Career Planning and Placement (CP & P) and the Horace H. Rackham School of Graduate Studies are sponsoring an Academic Job Search Symposium Sept. 25 on the fourth floor of the Rackham Bldg. The symposium is designed to provide graduate students with access to information and support for the transition to professional lives. To register or for more information, contact CP & P, 764-7460, or www.cpp.umich.edu. On-site registration also is available.
"Organizational Learning: Shaping the Future We Desire" will be held 8:30 a.m.-12:30 p.m. Sept. 29 at Human Resources and Development, 2030 Administrative Services Bldg.
Sponsored by the Staff Development Network, the third annual symposium will feature Joanna DeCamp, project director for the Center of Organizational Learning, Washtenaw Community College, who has implemented programs at Ford Motor Co., Visteon, the Michigan Department of Education, and other organizations and businesses.
Members of the Staff Development Network (SDN) have been meeting regularly since 1994 to provide staff development professionals across the University with an opportunity to collaborate enhance their professional skills and knowledge.
Registration is $10 (includes light lunch and materials) and is due Sept. 20. To register, contact Lynn Carruthers, 764-3185 or send e-mail to firstname.lastname@example.org and provide a University account number.
The University is conducting a review of the Office of Student Conflict Resolution and the implementation of the Code of Student Conduct. A committee formed to review the effectiveness of the Code and the administering office will be meeting with key academic and administrative units within and outside the University.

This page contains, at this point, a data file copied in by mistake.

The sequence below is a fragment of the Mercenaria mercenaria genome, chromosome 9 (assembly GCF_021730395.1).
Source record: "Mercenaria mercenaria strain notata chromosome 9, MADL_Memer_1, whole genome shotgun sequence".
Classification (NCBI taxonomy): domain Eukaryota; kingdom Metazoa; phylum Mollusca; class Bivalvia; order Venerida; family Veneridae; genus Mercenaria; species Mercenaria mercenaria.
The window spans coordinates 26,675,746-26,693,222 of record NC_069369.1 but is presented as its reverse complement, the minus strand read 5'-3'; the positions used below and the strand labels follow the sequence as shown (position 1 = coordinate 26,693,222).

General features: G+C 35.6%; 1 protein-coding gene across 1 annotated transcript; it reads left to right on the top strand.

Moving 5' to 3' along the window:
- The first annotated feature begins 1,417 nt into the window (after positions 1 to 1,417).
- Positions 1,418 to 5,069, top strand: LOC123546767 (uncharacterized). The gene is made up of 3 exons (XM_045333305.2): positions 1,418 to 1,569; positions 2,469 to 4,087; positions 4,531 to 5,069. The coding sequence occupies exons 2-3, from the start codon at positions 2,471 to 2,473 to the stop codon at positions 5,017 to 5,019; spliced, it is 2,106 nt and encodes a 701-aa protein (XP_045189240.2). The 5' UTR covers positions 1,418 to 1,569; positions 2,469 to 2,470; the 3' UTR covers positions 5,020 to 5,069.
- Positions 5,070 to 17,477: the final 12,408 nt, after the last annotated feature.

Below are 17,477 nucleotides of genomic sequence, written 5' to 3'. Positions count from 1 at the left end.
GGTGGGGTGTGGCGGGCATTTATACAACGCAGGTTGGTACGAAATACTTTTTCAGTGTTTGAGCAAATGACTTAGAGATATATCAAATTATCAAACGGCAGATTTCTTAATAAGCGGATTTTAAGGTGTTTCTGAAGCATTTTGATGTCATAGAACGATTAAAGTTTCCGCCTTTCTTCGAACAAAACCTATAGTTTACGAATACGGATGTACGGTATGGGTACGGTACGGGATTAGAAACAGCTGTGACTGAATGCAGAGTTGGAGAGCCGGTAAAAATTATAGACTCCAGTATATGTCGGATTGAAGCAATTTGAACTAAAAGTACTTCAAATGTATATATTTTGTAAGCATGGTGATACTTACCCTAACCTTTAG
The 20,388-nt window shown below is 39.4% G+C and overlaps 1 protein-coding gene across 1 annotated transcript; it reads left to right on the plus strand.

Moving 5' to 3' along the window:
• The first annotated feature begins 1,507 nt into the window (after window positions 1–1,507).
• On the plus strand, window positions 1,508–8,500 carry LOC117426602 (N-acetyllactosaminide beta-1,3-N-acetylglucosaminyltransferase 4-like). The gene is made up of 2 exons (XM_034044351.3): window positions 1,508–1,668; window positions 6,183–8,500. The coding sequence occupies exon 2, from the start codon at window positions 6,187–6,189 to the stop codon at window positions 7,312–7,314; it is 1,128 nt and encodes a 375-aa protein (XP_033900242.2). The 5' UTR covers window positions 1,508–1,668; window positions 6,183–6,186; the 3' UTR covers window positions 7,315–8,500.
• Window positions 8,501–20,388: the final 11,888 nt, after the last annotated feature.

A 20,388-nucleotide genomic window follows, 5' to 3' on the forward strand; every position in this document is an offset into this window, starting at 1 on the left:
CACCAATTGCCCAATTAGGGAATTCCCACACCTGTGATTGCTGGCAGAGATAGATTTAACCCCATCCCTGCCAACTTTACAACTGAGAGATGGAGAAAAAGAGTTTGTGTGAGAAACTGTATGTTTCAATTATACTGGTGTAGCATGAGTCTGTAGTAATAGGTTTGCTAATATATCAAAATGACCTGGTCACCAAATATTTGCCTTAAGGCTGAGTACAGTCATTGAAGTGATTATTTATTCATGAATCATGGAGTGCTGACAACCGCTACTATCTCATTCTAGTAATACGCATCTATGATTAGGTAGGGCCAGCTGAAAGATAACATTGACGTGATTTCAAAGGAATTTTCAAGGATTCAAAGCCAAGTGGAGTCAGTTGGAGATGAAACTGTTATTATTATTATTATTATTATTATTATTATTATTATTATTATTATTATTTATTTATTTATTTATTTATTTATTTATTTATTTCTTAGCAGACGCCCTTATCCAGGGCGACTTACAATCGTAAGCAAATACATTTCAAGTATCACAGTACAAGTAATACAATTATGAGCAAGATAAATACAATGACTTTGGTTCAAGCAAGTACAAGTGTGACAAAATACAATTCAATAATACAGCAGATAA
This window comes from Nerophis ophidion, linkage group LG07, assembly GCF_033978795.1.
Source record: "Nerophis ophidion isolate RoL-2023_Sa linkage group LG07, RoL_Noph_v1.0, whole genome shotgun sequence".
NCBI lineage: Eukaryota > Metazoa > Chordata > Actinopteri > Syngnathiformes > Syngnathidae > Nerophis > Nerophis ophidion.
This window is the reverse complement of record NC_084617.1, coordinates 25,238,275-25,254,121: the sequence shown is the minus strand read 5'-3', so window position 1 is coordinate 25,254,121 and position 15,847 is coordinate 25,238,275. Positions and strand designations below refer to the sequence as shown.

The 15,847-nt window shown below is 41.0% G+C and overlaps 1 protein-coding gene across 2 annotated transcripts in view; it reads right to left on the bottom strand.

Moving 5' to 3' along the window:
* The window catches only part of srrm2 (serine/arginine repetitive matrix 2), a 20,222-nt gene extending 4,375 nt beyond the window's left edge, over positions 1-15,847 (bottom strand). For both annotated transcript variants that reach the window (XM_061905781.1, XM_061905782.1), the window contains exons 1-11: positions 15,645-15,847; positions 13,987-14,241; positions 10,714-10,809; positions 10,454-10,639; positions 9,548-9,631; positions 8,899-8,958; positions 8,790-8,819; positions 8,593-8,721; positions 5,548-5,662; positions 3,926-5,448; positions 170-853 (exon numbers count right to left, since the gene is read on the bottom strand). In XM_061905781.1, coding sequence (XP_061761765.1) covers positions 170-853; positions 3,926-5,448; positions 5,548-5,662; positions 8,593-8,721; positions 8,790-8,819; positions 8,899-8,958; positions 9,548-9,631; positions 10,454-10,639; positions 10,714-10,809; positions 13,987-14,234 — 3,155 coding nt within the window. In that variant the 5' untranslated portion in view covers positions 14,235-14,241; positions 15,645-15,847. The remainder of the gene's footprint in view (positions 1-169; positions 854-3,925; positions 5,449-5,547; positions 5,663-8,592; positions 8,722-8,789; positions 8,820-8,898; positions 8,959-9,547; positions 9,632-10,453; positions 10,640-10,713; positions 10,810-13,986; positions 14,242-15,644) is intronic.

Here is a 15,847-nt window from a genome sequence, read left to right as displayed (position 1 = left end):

Comments relevant to the review may be sent to committee chair Simone Himbearult Taylor, email@example.com, or fax, 763-9268 by Sept. 30. Committee members include: Sarah Chopp, vice president, Michigan Student Assembly (MSA); Paul Edwards, Office of the Vice President and General Counsel; Bram Elias, MSA; Barbara MacAdam, University Library; Philip Margolis, Civil Liberties Board; Olga Savic, Student Rights Commission, MSA; David Schoem, assistant vice president for academic and student affairs; and Derrick Scott, College of Engineering.
Li-Young Lee, author of The Rose and The City in Which I Love You, will give a poetry reading at 5 p.m. Sept. 21 in the Rackham Amphitheater as part of the Visiting Writers Series sponsored by the Department of English and the Office of the Provost. Lee has received a National Endowment for the Arts grant, a Guggenheim Memorial Foundation Fellowship and a Writer's Award from the Mrs. Giles Writing Foundation. The Rose, published by BOA Editions, received the Delmore Schwartz Award, and The City in Which I Love You was the 1990 Lamont selection from the Academy of American poets.
Al Young, the second author in the Writers Series, will read at 5 p.m. Sept. 24 in the Rackham Amphitheater. Young has written articles for Rolling Stone Magazine, The New York Times and The Washington Post, and his poems and stories have appeared in Essence, Paris Review and New Directions. For more information, call 764-6296.
The Women's Studies Program will celebrate its 25th birthday at 4 p.m. Sept. 17 in the East Conference Room, Rackham Building with "Women's Studies at the U of M: The Early Days," a lecture by anthropologist Gayle Rubin. Rubin, one of the original founders of the Women's Studies Program, was the first graduate of the Program.
Rubin is the author of several landmark articles, including "The Traffic in Women" and "Thinking Sex." Her current work focuses on gay leathermen in San Francisco and on urban redevelopment. She has a collection of essays forthcoming from the University of California Press, Deviations: Essays in Sex, Gender, and Politics.